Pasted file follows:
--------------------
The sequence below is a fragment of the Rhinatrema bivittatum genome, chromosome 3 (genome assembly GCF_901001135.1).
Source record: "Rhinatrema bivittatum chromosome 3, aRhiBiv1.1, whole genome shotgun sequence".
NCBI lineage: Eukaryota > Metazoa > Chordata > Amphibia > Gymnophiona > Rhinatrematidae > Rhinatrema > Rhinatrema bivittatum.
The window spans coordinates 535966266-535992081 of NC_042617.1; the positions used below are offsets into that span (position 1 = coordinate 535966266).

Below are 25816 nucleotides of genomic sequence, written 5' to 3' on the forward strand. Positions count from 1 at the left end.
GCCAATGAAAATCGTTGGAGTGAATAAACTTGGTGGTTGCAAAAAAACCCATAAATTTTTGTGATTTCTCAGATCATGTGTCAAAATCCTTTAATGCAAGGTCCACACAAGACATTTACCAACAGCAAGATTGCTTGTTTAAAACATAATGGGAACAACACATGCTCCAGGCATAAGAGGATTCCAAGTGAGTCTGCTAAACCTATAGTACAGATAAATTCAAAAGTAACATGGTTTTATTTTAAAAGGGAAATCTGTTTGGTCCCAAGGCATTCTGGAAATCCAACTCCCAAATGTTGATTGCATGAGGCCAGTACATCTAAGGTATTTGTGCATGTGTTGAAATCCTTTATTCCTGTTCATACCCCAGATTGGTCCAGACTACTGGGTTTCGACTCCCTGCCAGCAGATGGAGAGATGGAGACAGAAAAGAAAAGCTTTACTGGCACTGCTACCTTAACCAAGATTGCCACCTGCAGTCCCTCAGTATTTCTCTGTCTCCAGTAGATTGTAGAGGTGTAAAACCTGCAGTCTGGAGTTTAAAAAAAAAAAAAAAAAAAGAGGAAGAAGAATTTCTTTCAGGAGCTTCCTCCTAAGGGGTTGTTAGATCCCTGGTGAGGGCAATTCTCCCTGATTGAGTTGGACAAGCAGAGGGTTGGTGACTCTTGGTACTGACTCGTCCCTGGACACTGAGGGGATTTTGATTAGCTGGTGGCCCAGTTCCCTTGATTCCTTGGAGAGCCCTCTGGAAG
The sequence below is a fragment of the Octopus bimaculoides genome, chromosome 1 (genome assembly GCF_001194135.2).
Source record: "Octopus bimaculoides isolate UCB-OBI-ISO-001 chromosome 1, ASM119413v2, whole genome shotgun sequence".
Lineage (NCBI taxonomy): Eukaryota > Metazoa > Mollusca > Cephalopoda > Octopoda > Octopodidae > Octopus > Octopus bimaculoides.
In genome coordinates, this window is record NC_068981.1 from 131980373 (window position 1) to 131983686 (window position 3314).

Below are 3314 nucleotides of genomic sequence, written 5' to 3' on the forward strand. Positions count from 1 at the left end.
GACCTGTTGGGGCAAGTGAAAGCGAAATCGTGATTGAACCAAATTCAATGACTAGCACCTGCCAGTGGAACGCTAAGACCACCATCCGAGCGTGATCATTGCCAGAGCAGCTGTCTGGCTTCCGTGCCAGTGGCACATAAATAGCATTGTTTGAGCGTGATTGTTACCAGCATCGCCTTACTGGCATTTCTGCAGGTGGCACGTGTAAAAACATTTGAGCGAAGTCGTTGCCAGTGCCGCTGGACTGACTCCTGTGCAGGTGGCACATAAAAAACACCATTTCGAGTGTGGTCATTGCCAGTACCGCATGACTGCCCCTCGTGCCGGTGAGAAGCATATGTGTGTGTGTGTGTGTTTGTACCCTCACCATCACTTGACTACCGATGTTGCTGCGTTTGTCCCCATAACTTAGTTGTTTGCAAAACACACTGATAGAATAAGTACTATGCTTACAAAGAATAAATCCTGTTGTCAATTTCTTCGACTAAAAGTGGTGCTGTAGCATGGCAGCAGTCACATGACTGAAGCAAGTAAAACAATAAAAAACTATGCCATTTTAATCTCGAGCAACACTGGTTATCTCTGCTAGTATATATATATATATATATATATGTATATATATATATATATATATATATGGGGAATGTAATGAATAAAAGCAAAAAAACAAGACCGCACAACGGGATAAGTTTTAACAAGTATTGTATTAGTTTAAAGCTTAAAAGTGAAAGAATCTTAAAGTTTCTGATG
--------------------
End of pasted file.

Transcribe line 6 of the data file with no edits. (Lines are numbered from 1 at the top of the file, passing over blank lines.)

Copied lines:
GCCAATGAAAATCGTTGGAGTGAATAAACTTGGTGGTTGCAAAAAAACCCATAAATTTTTGTGATTTCTCAGATCATGTGTCAAAATCCTTTAATGCAAGGTCCACACAAGACATTTACCAACAGCAAGATTGCTTGTTTAAAACATAATGGGAACAACACATGCTCCAGGCATAAGAGGATTCCAAGTGAGTCTGCTAAACCTATAGTACAGATAAATTCAAAAGTAACATGGTTTTATTTTAAAAGGGAAATCTGTTTGGTCCCAAGGCATTCTGGAAATCCAACTCCCAAATGTTGATTGCATGAGGCCAGTACATCTAAGGTATTTGTGCATGTGTTGAAATCCTTTATTCCTGTTCATACCCCAGATTGGTCCAGACTACTGGGTTTCGACTCCCTGCCAGCAGATGGAGAGATGGAGACAGAAAAGAAAAGCTTTACTGGCACTGCTACCTTAACCAAGATTGCCACCTGCAGTCCCTCAGTATTTCTCTGTCTCCAGTAGATTGTAGAGGTGTAAAACCTGCAGTCTGGAGTTTAAAAAAAAAAAAAAAAAAAGAGGAAGAAGAATTTCTTTCAGGAGCTTCCTCCTAAGGGGTTGTTAGATCCCTGGTGAGGGCAATTCTCCCTGATTGAGTTGGACAAGCAGAGGGTTGGTGACTCTTGGTACTGACTCGTCCCTGGACACTGAGGGGATTTTGATTAGCTGGTGGCCCAGTTCCCTTGATTCCTTGGAGAGCCCTCTGGAAG